My friend and fellow writer Dan Koboldt has just announced the sale of his nonfiction book, “Putting the Science in Fiction,” to Writer’s Digest Books.
An astute reader may notice that I don’t normally push other peoples’ books on this blog. But this one is a special case – because I’m going to have an essay on it! It’ll be based on Seven Things Authors Should Know About Cybernetics, my contribution to his Science in SF, Fact in Fantasy blog. But like all else in the book, the article will be expanded and deepened, so there’ll be plenty of new material – and ways to draw it together and apply it to your writing – when the book comes out in Fall 2018!
Have you seen the TED talk on “power posing?” Then you’re going to want to read this week’s NeuroThursday!
Another NeuroThursday lined up for you: this one on marijuana safety! It’s less harmful than many drugs (including alcohol binge drinking), but I wouldn’t call it Mostly Harmless.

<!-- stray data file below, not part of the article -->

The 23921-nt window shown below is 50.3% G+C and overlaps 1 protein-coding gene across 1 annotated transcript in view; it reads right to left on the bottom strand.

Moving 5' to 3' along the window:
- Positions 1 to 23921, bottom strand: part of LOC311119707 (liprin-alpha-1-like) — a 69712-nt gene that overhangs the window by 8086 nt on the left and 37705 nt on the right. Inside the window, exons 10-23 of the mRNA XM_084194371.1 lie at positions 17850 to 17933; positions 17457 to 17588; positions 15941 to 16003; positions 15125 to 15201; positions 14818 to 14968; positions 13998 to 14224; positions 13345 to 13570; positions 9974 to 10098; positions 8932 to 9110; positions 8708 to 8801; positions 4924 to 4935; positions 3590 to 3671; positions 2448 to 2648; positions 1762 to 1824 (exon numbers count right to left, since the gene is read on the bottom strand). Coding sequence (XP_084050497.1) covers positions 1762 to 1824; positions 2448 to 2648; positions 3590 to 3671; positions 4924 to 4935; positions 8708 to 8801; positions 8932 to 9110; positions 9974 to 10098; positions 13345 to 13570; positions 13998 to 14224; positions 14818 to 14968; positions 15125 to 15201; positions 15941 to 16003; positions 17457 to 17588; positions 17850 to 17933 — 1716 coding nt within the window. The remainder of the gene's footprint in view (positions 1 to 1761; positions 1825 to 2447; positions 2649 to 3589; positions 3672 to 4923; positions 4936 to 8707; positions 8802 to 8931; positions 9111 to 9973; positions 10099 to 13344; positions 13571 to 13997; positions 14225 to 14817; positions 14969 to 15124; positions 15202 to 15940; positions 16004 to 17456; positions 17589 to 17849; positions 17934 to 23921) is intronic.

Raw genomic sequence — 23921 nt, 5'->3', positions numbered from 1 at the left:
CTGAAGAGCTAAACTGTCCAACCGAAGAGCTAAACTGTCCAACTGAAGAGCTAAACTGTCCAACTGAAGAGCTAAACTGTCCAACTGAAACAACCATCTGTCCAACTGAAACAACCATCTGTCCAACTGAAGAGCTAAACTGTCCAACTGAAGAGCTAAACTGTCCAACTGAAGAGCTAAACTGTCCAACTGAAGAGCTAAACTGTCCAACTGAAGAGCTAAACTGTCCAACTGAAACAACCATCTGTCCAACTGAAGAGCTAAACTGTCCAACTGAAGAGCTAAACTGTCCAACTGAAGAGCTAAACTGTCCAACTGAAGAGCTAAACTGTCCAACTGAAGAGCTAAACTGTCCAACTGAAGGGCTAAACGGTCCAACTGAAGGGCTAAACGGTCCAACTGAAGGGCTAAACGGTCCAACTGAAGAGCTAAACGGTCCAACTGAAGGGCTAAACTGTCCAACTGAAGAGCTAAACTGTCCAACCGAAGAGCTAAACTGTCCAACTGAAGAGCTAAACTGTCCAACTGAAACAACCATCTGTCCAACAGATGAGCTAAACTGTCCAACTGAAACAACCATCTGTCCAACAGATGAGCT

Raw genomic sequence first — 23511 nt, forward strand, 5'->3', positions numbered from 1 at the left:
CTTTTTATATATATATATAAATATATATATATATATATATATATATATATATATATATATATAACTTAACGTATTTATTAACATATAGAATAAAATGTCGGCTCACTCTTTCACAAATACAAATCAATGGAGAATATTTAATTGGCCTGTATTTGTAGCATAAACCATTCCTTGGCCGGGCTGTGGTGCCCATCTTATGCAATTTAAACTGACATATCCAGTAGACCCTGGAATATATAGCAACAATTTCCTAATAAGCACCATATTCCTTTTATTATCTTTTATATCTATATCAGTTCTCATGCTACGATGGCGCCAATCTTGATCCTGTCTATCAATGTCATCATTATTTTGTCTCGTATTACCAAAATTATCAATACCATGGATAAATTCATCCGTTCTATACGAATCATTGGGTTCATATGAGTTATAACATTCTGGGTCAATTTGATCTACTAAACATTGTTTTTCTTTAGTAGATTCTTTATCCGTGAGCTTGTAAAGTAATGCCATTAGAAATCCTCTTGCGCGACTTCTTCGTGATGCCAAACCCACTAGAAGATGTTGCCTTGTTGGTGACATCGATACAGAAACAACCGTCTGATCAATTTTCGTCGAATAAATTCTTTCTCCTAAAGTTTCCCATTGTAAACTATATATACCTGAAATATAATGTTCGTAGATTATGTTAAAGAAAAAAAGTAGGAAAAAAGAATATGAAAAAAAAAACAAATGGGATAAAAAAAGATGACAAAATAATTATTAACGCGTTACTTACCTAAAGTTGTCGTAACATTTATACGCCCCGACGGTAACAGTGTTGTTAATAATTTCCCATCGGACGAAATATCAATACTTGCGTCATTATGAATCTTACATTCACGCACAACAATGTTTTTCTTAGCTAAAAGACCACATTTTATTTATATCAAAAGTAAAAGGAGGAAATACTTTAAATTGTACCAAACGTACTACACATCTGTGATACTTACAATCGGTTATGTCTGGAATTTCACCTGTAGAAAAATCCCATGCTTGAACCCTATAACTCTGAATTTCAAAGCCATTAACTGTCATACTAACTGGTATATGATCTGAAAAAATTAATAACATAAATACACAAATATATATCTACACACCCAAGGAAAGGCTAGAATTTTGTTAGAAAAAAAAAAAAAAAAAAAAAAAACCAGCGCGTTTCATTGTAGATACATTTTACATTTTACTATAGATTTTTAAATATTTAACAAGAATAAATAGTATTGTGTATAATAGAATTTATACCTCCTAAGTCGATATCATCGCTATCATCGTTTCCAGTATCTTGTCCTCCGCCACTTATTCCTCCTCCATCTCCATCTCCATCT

This week’s NeuroThursday is a long one, but I had a lot of cool stuff to explain. Neural networks: how they work, and what they’re all about!
For this week’s NeuroThursday, I started writing one on Elon Musk’s NeuraLink, but it only ended up being five tweets‘ worth of material. So I called that my “placebo NeuroThursday,” and followed it up with a full-length one on the placebo effect!
This week’s all new, never-seen-before NeuroThursday: on déjà vu, and the details of human memory that make this phenomenon possible.
NeuroThursday took a nap last week, but it’s returned with dreams of explaining why sleep deprivation is a thing – and why it’s probably your thing.
For this week’s NeuroThursday, I tackle the recent scientific evidence for psychic powers – and why it’s unconvincing despite getting published in a major peer-reviewed scientific journal.
For the tenth NeuroThursday, I explain why our arms are so much more complex than the movements they have to perform. With bonus Soviet Science Photos!
Time for another week of #NeuroThursday! Maps in the brain, and how they lead us to the conclusion “the brain is enslaved to the body.”